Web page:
Turkey referendum: EU urges Ankara to probe illegal vote claims
The European Commission has called on Turkey to launch a "transparent investigation" into allegations of irregularities during the referendum giving the president sweeping powers.
Turkey should "consider the next steps very carefully", an EU spokesman said.
European leaders have expressed concern that the result - 51.4% in favour of the changes - has split Turkey.
President Recep Tayyip Erdogan has rejected criticism by international election observers.
The main opposition party has launched an appeal to invalidate the result.
The changes - due to be introduced before presidential and parliamentary elections in November 2019 - will turn Turkey into a presidential republic similar to the US and France. This could enable President Erdogan to stay in power until 2029.
More on the outcome:
- Why Turkish defeat may rally Erdogan's opponents
- The referendum in numbers
- Turkey referendum: Key reactions
His narrow victory was ruled valid by Turkey's electoral body, despite claims of irregularities by the opposition.
Why are international monitors concerned?
Despite saying that the voting day was "well administered", the Organization for Security and Co-operation in Europe (OSCE) and the Council of Europe criticised the referendum campaign, saying:
- It was an "unlevel playing field" and the two sides of the campaign "did not have equal opportunities"
- It was unbalanced due to the active involvement of the president and several senior officials
- It was tarnished by a number of officials equating No supporters with terrorist sympathisers
- State resources were misused
- Under the state of emergency, essential fundamental freedoms were curtailed
- Despite some measures, the legal framework remained inadequate for a genuinely democratic referendum.
The Council of Europe - which also monitored the poll - said the vote "did not live up" its standards.
The monitors also criticised a late change by electoral officials that allowed voting papers without official stamps to be counted. But the head of Turkey's electoral body said a similar procedure had been used in past elections.
The Turkish Bar Association described the move as "illegal".
And Austrian MP Alev Korun - one of the Council of Europe observers - said "there is a suspicion that up to 2.5 million votes could have been manipulated" - which would have changed the result. She offered no evidence.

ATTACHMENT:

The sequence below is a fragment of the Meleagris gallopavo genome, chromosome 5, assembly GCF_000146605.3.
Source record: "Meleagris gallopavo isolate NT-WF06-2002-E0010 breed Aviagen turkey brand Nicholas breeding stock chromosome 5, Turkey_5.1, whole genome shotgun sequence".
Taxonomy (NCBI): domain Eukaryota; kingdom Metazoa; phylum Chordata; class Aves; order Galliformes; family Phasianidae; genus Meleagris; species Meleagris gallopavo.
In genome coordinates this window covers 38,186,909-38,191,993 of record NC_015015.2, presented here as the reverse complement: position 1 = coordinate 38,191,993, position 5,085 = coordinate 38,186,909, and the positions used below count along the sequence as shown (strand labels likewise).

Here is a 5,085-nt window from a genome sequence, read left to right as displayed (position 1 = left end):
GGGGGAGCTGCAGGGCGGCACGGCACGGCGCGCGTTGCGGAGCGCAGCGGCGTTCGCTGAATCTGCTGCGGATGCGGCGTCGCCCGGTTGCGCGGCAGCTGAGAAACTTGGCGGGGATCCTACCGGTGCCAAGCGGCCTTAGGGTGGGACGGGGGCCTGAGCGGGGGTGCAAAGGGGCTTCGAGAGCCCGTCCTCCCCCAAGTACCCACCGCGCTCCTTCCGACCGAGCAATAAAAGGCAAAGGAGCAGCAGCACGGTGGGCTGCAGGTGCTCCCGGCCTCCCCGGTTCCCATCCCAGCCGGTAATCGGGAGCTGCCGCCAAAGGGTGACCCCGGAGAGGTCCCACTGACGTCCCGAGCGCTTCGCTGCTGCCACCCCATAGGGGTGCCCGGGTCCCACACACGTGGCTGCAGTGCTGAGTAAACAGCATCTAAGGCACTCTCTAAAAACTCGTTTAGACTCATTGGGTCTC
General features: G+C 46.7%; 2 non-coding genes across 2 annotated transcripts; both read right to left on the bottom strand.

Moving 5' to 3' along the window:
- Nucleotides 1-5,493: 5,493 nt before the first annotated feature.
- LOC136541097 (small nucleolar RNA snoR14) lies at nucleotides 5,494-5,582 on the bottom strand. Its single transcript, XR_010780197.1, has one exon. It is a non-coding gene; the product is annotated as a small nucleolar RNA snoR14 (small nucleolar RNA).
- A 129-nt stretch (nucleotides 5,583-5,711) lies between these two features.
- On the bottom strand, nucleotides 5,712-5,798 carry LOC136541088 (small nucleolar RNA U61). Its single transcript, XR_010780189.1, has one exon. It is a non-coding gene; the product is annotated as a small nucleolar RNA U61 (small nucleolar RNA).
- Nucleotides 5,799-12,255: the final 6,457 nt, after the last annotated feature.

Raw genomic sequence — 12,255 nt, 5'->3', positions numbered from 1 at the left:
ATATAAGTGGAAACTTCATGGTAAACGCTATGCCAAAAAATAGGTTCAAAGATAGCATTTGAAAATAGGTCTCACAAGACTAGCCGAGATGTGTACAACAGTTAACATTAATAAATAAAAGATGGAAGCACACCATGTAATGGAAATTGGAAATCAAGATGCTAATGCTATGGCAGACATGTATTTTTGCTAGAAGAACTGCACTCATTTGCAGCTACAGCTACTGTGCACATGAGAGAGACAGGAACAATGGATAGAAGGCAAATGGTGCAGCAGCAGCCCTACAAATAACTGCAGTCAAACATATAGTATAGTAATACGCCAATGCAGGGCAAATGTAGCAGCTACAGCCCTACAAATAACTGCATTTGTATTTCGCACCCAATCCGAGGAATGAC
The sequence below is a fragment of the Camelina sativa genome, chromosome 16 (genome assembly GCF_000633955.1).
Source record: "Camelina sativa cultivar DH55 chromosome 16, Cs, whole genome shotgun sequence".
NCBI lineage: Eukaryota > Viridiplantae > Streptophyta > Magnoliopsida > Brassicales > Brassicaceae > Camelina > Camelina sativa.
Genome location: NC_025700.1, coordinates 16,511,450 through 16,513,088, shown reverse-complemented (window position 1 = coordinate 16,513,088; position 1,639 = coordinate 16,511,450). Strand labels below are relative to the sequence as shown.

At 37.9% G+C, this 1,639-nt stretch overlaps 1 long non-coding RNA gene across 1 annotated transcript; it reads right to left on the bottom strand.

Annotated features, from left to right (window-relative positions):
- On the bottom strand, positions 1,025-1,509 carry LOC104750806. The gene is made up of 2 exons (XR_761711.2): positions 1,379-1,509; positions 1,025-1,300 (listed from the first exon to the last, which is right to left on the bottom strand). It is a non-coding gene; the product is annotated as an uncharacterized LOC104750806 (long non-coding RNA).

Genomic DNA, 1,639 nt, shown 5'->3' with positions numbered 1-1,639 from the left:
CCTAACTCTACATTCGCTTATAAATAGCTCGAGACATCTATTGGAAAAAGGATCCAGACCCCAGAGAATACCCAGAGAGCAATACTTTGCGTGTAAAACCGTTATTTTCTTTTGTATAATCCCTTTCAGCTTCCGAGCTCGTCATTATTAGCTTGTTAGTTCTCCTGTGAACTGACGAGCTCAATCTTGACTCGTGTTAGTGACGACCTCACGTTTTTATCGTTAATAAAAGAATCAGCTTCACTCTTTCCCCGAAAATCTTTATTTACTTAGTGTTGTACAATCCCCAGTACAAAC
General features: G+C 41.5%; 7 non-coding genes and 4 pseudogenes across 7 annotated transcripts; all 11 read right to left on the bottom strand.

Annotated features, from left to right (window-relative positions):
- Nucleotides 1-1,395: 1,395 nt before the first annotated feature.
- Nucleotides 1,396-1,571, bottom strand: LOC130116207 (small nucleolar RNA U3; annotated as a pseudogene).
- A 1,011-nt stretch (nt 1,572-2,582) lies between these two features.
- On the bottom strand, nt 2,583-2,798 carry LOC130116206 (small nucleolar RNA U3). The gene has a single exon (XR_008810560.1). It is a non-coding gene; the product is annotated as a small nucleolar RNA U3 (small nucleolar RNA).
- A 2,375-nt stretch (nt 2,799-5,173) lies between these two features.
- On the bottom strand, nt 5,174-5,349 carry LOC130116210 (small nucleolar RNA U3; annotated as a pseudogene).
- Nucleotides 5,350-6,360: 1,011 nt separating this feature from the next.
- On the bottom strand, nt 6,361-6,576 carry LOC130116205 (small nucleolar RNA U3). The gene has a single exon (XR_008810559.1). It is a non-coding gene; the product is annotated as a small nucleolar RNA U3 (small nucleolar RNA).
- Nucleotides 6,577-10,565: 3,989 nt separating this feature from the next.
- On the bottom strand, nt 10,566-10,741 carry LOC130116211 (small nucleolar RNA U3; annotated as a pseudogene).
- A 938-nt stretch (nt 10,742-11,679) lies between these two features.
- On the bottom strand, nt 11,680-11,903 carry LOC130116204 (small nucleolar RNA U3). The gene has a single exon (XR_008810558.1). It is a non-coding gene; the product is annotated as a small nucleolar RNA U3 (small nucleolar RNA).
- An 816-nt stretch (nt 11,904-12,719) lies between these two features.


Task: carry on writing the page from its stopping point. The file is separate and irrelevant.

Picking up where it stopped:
What did the president say about the result?
Mr Erdogan told supporters on Monday that Turkey did not "see, hear or acknowledge the politically motivated reports" of the monitors.
The result, he said, ended the debate on changing the constitution and creating an executive presidency, adding that the process of implementing the reforms would now begin.
His prime minister - whose post is being abolished under the changes - said "rumours of irregularities" were an effort to cast a shadow over the result.
Read more: Erdogan's rise to power
Mr Erdogan also said the country could hold a referendum on its long-stalled EU membership bid.
Additionally, Mr Erdogan said he would approve the death penalty if it was supported in a referendum or a bill was submitted to him through parliament. This would end Turkey's EU negotiations.
What have European leaders said?
German Chancellor Angela Merkel warned that the "tight referendum result shows how deeply divided Turkish society is and that means a big responsibility for the Turkish leadership and for President Erdogan personally".
In their statement on Sunday, top European Commission leaders issued a similar call.
In addition to calling for transparent investigations of complaints, Commission spokesman Margaritas Schinas also urged "all actors to show restraint" in his statement on Tuesday.
Other European leaders have expressed concern about the possibility of the return of capital punishment.
Austrian Foreign Minister Sebastian Kurz went further. He said the referendum result was a "clear signal against the European Union". The "fiction" of Turkey's bid to join the bloc must be ended, Mr Kurz said.
In contrast with European leaders, US President Donald Trump has congratulated the Turkish president, hours after the US state department mentioned concerns by international observers and urged Turkey to respect the rights of its citizens - chiming with sentiment in European capitals.
What do the constitutional changes include?
- The president will have a five-year tenure, for a maximum of two terms
- The president will be able to directly appoint top public officials, including ministers and one or several vice-presidents
- The job of prime minister will be scrapped
- The president will have power to intervene in the judiciary, which Mr Erdogan has accused of being influenced by Fethullah Gulen
- The president will decide whether or not to impose a state of emergency